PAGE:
Balochistan's renewable energy potential remains untapped

Balochistan has enormous potential in the renewable energy sector, which unfortunately remains untapped so far to help the country tackle power shortages as well as the high cost of electricity, WealthPK reports.

Pakistanis have to bear the brunt of high electricity bills each month with additions on a monthly basis, as the country still relies heavily on fuels like coal, imported gas, and furnace oil, whose prices have increased enormously in recent years due to local and international factors.

As the government announced to exploit the huge resources of renewable energy time as again, the actual work on ground didn't match the announcements, and the share of renewable energy in the energy mix still remains far below the desired target.

Balochistan is home to geothermal energy with huge steam zones in Chaghi, Nokandi, and Taftan. There are different spots where heated water comes out and goes up to a considerable height. As per the report of the energy department of Balochistan, mud volcanoes, hot geothermal fluids alongside dormant volcanoes, hot magmatic waters at 150 degrees centigrade in Chaghi and volcanic arc in the province can be used for geothermal energy. Currently, electricity generation through geothermal is very low.

Balochistan is endowed with an 800km coastline with six corridors from Gwadar to Makran, Sibi, Turbat, Zhob, Quetta, and Naseerabad, with main points Nokandi, Hoshab, Panjgor Masting, Fasht, Quetta Zhob, Chaman. It enables the province to produce 146,145MWs from wind power.

Moreover, the wind travels at high velocities in this southwestern province, which is suitable for generating huge amounts of electricity. In addition, windmill technology can be employed for pumping out water for irrigation and grinding grain in the fields which can help reduce people's dependence on electricity.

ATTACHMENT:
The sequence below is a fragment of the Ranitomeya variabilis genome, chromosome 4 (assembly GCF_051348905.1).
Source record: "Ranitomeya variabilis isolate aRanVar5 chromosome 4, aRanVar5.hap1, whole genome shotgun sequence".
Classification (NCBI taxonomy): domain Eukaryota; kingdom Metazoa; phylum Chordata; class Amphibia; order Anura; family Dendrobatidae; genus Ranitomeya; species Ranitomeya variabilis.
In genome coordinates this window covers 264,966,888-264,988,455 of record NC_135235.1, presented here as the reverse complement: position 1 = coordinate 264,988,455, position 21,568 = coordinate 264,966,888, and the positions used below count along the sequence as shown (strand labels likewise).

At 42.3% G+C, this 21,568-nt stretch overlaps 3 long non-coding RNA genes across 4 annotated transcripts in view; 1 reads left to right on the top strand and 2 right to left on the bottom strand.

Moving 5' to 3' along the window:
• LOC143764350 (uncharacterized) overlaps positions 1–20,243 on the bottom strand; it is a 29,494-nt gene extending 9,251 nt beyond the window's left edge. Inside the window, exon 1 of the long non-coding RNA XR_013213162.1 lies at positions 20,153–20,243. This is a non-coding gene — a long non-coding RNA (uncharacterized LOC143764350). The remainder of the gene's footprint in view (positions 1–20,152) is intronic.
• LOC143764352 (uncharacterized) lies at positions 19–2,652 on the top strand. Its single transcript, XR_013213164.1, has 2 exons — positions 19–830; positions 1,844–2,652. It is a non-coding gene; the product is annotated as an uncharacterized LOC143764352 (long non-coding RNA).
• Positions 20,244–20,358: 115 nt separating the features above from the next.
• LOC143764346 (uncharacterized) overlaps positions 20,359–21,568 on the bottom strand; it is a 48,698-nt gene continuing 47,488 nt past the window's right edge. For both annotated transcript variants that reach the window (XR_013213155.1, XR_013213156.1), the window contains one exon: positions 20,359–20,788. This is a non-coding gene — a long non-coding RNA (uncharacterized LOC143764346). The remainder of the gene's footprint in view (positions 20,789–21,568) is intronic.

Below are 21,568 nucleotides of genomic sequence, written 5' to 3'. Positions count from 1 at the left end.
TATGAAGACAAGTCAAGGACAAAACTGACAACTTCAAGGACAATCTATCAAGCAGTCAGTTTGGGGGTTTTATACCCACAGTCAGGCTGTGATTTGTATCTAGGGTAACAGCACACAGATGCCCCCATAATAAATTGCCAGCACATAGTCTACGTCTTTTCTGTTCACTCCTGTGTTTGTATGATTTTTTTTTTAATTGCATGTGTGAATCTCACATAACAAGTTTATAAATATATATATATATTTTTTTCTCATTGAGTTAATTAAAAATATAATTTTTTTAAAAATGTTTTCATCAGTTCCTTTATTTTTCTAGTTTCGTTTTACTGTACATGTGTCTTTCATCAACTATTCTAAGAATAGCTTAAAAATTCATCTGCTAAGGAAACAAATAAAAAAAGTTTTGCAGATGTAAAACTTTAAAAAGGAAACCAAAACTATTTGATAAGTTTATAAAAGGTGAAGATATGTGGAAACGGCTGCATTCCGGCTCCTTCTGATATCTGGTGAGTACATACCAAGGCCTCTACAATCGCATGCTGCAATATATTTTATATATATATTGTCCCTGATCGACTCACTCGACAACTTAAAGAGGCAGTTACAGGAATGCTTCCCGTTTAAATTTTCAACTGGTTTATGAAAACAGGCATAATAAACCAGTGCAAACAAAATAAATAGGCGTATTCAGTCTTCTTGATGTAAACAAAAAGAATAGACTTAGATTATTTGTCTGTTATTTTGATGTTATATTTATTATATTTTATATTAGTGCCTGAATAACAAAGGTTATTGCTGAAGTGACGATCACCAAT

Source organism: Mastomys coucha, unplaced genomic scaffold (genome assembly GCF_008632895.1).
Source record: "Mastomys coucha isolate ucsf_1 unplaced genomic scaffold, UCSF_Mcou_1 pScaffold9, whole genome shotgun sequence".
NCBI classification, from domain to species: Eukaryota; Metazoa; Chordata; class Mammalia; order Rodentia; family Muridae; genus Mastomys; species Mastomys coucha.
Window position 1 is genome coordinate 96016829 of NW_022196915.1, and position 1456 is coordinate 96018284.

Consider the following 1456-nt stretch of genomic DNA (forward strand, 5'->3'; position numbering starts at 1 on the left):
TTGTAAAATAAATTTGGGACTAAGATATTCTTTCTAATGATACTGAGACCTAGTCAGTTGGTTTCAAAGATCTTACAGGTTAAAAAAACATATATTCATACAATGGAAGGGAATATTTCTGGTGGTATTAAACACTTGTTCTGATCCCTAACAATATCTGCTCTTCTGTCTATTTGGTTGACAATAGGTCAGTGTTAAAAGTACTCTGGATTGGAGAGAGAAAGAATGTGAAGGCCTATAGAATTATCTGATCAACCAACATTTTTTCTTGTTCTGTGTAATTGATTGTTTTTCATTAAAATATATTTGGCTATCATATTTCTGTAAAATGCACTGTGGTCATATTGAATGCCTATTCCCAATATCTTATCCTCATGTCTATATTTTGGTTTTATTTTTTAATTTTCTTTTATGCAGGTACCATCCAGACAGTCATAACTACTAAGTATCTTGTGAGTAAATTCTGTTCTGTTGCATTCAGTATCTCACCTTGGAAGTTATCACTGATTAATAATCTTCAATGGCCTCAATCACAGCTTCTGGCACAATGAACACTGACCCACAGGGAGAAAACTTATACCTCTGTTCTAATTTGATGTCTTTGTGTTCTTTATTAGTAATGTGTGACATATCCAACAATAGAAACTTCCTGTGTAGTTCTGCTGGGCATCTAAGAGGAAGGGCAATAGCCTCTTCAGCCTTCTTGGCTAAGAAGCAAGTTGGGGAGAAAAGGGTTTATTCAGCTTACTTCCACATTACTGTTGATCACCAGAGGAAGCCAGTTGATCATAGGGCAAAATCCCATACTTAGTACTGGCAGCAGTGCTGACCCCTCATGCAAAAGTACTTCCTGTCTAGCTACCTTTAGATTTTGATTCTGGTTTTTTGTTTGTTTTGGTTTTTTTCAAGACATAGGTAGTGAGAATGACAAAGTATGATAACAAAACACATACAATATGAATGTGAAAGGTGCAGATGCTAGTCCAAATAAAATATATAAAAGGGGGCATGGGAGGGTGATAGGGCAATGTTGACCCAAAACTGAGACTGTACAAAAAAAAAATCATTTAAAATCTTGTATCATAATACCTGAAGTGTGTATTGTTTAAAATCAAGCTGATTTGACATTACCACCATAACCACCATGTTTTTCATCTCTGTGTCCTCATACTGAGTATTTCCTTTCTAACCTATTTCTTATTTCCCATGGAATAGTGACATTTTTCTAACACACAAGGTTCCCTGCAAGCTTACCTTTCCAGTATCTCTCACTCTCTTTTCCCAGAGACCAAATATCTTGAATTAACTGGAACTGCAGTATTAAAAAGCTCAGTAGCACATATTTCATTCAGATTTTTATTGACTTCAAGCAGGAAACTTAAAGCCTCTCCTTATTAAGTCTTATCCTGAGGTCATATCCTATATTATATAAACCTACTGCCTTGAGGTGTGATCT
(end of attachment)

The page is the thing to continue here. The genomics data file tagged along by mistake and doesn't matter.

Moreover, wind energy is comparatively cheaper than the thermal energy, as a turbine of 100MW can cost $50 million, which is cheapest than the thermal.

Solar radiation in area-wise this largest province of Pakistan is the highest compared to other parts of the country, as the annual average mean daily solar radiation is at 5.9-6.2 kWh/m2/day. The province has prudent average sunshine hours where average solar radiation is 5.9 to 6.2 kWh/m.

The province has a daily insolation of 19 to 20 MJ/m2/day. It has six corridors from Gwadar to Makran, Sibi, Turbat, Zhob, Quetta, Makran, and Naseerabad where Sibi and Turbat regions have sun radiation of 5.79 kWh/m, Quetta 5.72, Naseerabad 5.67, Zhob 5.6, Kalat 5.51 and Makran 5.15 kWh/m² respectively. The average duration of radiation is 8 to 10 hours.

Comparatively, the cost of solar energy is less than that of conventional energy. Its price is PKR7.98 per kWh, while the price of conventional energy is Rs20.79 per kWh. As per the estimate of the Power Division, Balochistan can mitigate 126,000 metric tons of Co2 if 100 percent homes in the province are solarized.

Balochistan's coast is an ideal location for tidal energy. Makran, Gwadar, Ormara, Sonmiani Beach and Kalmat coastal sites have a huge potential to produce cheap electricity. The tides in these areas are 3 to 5 meters above the mean level that is enough for generating power. By using the tapered channel methodology and by constructing grid-based or off-grid-based power stations, the NIO Pakistan has estimated that the extraction energy along the Indus delta creeks and Makran can generate 1100MW energy.

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